Health IT

What do ICD-10, doc fix have in common? Nothing good

The government is remarkably good at kicking cans down the road.

This is the single reason is why government-run health care costs so much.

For instance, we continue to kick the can down the road for the doctor pay fix. Time and time again, we see the Sustained Growth Rate formula fail to be overturned, and instead, Congress vote a few-month reprieve to pay cuts for doctors until they can find another way to either pay those who do the work, or cloak these pay cuts in another, less visible and acutely painful way. Look, we all know it’s coming: paying a few paultry percent more for primary care while slashing specialists payments 40% was lost on no one.

And now their kicking the ridiculously complex and overly obsessive medical coding scheme called ICD-10 down the road. Recently we hear the purveyors of this money making scheme, the AMA along with their co-dependents at the Health and Human Services claim they will:


“announce a new compliance date moving forward,” the agency says.

“We have heard from many in the provider community who have concerns about the administrative burdens they face in the years ahead,” HHS says.

As if they really care. Better yet, it’s as if doctors were on really okay with this coding scheme, but just a little “administratively burdened.”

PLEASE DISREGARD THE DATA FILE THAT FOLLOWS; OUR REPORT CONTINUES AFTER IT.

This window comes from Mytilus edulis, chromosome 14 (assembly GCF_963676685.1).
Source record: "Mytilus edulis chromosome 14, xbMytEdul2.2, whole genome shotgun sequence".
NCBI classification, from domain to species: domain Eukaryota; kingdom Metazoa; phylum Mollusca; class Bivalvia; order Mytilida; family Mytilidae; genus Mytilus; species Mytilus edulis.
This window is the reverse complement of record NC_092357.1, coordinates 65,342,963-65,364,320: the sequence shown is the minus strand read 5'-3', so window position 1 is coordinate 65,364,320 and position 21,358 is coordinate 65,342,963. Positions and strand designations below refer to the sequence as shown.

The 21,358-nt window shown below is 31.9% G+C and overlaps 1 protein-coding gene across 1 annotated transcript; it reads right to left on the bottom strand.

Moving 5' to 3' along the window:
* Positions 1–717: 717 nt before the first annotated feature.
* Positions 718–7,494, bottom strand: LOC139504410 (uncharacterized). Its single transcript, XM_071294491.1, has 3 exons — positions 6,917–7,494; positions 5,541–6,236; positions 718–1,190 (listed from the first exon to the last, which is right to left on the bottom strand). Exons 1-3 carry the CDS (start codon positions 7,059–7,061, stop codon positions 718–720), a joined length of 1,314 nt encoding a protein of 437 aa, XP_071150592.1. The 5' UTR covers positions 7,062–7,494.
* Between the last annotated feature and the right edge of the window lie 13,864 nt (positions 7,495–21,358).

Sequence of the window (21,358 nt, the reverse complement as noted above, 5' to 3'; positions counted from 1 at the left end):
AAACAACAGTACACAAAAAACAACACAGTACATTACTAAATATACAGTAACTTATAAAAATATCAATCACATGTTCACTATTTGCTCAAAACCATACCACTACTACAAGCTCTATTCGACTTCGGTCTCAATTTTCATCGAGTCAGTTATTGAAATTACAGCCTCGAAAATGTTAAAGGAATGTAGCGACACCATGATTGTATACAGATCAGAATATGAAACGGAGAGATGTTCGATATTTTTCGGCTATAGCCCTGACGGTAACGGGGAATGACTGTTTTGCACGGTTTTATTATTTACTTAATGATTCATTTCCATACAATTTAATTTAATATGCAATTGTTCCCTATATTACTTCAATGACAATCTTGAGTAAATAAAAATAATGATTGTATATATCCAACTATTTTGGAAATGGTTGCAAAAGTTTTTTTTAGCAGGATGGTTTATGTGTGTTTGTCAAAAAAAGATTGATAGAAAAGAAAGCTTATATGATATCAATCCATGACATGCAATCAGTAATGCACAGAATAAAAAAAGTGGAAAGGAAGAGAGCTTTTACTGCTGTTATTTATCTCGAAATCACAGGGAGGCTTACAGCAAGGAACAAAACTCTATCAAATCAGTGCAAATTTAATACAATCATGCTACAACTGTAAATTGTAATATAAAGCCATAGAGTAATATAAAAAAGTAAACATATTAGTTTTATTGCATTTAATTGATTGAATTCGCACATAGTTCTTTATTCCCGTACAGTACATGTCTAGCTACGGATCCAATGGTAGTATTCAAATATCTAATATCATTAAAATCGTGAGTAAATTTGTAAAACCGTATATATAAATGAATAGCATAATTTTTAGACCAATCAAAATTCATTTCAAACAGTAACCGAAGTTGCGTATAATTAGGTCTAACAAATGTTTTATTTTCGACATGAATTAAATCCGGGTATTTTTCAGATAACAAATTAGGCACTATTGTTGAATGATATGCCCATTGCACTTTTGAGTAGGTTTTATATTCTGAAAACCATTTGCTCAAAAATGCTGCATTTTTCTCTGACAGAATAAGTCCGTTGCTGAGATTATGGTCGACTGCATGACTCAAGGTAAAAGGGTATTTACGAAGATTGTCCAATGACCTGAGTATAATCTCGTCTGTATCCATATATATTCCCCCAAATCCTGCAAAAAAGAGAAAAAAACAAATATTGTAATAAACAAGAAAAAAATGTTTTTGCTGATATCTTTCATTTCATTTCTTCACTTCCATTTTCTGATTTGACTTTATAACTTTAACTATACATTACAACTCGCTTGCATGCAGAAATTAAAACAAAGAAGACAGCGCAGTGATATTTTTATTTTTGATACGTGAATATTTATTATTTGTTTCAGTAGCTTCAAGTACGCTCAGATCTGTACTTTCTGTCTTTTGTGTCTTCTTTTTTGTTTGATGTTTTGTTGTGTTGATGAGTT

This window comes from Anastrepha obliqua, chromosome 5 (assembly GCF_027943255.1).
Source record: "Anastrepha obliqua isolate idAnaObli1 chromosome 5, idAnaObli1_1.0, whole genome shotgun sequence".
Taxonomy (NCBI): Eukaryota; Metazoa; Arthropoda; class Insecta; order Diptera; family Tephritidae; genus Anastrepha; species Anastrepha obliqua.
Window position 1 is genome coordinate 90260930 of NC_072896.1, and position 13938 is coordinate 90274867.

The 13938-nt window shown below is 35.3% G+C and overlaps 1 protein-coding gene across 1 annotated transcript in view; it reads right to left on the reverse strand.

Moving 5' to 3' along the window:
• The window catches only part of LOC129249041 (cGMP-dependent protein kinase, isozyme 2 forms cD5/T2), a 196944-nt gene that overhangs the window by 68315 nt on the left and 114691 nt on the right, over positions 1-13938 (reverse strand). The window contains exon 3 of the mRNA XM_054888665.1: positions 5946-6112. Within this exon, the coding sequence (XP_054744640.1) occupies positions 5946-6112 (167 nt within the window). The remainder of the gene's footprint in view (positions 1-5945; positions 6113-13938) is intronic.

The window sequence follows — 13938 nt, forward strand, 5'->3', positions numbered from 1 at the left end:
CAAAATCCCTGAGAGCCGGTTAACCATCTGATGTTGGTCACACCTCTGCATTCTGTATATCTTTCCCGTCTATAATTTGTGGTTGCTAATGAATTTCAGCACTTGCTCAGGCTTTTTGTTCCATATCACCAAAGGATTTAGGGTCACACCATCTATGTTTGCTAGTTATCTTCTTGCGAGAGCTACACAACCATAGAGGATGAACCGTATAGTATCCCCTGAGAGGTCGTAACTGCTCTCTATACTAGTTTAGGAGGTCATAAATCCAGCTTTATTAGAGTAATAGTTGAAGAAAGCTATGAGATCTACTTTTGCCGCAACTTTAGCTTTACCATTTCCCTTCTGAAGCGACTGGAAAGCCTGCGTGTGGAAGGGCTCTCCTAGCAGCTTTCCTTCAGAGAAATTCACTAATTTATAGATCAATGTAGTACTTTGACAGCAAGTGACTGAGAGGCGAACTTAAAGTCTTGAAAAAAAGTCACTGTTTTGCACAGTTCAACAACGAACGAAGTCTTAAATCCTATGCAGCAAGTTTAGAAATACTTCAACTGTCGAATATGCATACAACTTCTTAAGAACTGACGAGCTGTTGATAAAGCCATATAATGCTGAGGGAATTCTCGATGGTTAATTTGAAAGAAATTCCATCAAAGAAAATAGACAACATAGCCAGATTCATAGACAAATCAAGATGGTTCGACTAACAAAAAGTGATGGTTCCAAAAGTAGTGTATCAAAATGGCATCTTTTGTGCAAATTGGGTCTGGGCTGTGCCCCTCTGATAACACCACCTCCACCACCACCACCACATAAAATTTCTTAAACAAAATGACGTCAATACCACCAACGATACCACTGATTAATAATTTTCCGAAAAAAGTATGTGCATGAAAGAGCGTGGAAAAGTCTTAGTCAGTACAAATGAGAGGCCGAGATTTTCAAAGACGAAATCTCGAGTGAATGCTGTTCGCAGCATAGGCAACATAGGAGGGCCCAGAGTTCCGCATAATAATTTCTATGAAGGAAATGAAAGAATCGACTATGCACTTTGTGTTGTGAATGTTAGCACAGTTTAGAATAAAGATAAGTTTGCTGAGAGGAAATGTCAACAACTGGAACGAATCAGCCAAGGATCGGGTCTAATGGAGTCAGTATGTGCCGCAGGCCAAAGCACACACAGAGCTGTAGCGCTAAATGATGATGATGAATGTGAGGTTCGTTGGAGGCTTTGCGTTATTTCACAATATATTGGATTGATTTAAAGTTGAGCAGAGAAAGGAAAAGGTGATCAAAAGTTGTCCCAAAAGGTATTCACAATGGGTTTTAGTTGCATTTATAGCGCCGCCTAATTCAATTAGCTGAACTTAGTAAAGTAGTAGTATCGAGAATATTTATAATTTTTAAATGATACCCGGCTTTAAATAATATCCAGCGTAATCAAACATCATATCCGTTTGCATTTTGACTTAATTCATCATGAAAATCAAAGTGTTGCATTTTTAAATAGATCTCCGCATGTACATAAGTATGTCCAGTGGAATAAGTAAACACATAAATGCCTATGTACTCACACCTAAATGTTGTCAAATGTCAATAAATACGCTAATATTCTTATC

Let me clear: doctors are NOT okay with ICD-10. We never have been. Nor will we ever be. It provides NO value to the patient experience. And let me be even clearer: the REAL reason this can is being kicked down the road is because there are not enough programmers in the world capable of debugging and writing the mounds of computer code accross the scores of information systems out there in the time allotted, nor personnel capable of training all the medical coders and the various permutations of “medical providers” out there on how to use this system.

The delay in implementation of ICD-10 and the inherent costs associated with its implementation and delay of implementation has NOTHING to do with doctors.

Yet this coding scheme and bureaucratic delays of things like the doctor pay fix and the implementation of ICD-10 has EVERYTHING to do with how expensive our health care system has become and how expensive government health care is in general. But you will never see the huge costs of all these delays and hand-wringing accounted for in a non-partisan budget office.

Yep, the reality of these inefficiencies within government-run processes are the poster children for why our entire US health care system is so expensive.

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